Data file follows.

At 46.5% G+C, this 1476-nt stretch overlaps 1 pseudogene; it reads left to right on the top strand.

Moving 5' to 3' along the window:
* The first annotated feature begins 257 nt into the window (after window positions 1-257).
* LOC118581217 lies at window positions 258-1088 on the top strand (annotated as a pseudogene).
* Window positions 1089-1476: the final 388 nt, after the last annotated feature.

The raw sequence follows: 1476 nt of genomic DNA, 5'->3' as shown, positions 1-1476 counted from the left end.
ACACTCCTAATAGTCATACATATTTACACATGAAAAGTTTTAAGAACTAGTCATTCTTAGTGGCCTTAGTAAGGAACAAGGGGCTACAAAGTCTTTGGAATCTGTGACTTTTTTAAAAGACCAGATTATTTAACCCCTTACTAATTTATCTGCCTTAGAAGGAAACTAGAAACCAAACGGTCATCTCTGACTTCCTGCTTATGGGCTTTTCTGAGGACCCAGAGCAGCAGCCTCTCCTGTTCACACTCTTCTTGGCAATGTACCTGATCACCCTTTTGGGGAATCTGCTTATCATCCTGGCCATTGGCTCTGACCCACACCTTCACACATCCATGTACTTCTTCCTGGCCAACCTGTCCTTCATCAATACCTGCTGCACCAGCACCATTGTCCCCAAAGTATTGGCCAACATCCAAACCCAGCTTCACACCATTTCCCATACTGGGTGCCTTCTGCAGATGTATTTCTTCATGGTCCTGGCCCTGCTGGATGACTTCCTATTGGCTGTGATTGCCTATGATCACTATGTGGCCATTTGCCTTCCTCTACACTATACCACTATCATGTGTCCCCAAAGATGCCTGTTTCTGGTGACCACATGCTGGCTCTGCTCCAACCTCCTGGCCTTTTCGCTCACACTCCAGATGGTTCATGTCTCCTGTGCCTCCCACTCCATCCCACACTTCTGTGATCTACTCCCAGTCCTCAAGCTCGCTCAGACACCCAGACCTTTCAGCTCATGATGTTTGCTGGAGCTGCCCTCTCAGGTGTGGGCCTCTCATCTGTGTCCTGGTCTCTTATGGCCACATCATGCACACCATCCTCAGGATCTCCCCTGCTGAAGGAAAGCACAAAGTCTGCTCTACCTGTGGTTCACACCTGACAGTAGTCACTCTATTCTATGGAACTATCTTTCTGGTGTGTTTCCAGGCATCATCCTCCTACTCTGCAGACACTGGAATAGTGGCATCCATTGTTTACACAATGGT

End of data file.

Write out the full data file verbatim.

At 46.5% G+C, this 1476-nt stretch overlaps 1 pseudogene; it reads left to right on the top strand.

Moving 5' to 3' along the window:
* The first annotated feature begins 257 nt into the window (after window positions 1-257).
* LOC118581217 lies at window positions 258-1088 on the top strand (annotated as a pseudogene).
* Window positions 1089-1476: the final 388 nt, after the last annotated feature.

The raw sequence follows: 1476 nt of genomic DNA, 5'->3' as shown, positions 1-1476 counted from the left end.
ACACTCCTAATAGTCATACATATTTACACATGAAAAGTTTTAAGAACTAGTCATTCTTAGTGGCCTTAGTAAGGAACAAGGGGCTACAAAGTCTTTGGAATCTGTGACTTTTTTAAAAGACCAGATTATTTAACCCCTTACTAATTTATCTGCCTTAGAAGGAAACTAGAAACCAAACGGTCATCTCTGACTTCCTGCTTATGGGCTTTTCTGAGGACCCAGAGCAGCAGCCTCTCCTGTTCACACTCTTCTTGGCAATGTACCTGATCACCCTTTTGGGGAATCTGCTTATCATCCTGGCCATTGGCTCTGACCCACACCTTCACACATCCATGTACTTCTTCCTGGCCAACCTGTCCTTCATCAATACCTGCTGCACCAGCACCATTGTCCCCAAAGTATTGGCCAACATCCAAACCCAGCTTCACACCATTTCCCATACTGGGTGCCTTCTGCAGATGTATTTCTTCATGGTCCTGGCCCTGCTGGATGACTTCCTATTGGCTGTGATTGCCTATGATCACTATGTGGCCATTTGCCTTCCTCTACACTATACCACTATCATGTGTCCCCAAAGATGCCTGTTTCTGGTGACCACATGCTGGCTCTGCTCCAACCTCCTGGCCTTTTCGCTCACACTCCAGATGGTTCATGTCTCCTGTGCCTCCCACTCCATCCCACACTTCTGTGATCTACTCCCAGTCCTCAAGCTCGCTCAGACACCCAGACCTTTCAGCTCATGATGTTTGCTGGAGCTGCCCTCTCAGGTGTGGGCCTCTCATCTGTGTCCTGGTCTCTTATGGCCACATCATGCACACCATCCTCAGGATCTCCCCTGCTGAAGGAAAGCACAAAGTCTGCTCTACCTGTGGTTCACACCTGACAGTAGTCACTCTATTCTATGGAACTATCTTTCTGGTGTGTTTCCAGGCATCATCCTCCTACTCTGCAGACACTGGAATAGTGGCATCCATTGTTTACACAATGGT